I believe that this model can make a huge difference in every school. Nevertheless, for it to be effective teachers will need to really understand their students' individual needs and be persistent. It is difficult to get it right the first time around. This past year, I conducted an action research to design a differentiated lesson based on students' interests and readiness levels. After refining it a couple of times, it was a total success. The level of engagement of my pre-k students was higher than ever before and the results were simply amazing!

Gradinita's picture

If this is elitism, I'll take a second helping please:

- practicing math skills on a computer
- creating videos with a Flip cam
- contributing to the class blog
- producing PowerPoint slide shows
- startlingly engaged and self-directed
- often all in the same room

Isn't it quite obvious that School of One is on the right track?

Boutique education sounds like music to my ears in a world of the impersonal, regimented, square (box) shaped educational system.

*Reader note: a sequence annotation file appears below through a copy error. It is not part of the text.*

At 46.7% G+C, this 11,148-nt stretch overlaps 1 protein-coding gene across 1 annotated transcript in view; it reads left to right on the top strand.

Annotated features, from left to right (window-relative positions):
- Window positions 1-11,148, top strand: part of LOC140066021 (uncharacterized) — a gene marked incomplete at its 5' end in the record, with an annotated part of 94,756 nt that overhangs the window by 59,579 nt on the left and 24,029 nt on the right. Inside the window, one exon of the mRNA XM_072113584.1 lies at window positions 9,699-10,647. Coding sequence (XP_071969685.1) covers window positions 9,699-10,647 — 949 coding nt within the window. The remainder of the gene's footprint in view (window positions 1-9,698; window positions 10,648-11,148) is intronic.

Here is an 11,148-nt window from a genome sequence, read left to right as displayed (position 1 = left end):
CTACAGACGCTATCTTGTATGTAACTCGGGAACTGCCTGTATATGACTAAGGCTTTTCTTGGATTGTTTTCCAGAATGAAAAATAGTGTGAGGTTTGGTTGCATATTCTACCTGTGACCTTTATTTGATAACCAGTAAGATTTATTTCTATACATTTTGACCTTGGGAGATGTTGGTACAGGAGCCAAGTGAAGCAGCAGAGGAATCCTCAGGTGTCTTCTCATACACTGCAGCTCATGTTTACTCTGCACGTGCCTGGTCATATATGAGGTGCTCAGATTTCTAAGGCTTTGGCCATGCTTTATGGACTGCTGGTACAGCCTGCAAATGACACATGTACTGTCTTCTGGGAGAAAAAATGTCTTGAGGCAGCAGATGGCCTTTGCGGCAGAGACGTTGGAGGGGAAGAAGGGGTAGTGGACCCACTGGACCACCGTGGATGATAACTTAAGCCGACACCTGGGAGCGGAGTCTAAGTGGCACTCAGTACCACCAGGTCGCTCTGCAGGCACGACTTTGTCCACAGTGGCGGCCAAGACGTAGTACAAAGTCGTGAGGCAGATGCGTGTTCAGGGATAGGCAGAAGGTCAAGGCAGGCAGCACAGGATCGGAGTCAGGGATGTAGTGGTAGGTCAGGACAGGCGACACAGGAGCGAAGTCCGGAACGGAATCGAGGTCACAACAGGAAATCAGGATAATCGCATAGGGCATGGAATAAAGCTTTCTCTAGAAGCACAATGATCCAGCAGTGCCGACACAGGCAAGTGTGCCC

Is it any wonder that the adult working class is constantly being told to "think outside the box"? What if they were never mentally and physically taught "in a box", but were instead treated as individuals?

Every year adults spends billions on self help books that ask them to unlearn what they were taught in school. This often boils down to unlearning how they were taught to think in school.

If School of One catches on, it will be because America has finally (woken up .. oops )caught on.

Gradinita Cresa

Darleen Saunders's picture

We are all on to something here, but I must add that in order to create a new environment like the ones we have described above our current students will need a period of adjustment. Our students will need to unlearn the mass production model first.

When we switched from public school to homeschool this advice was given to me and we found it enormously useful. We gave ourselves time to relax and not try to learn anything for awhile. Time to decompress if you will. After a while learning became natural, like it had in the pre-school years.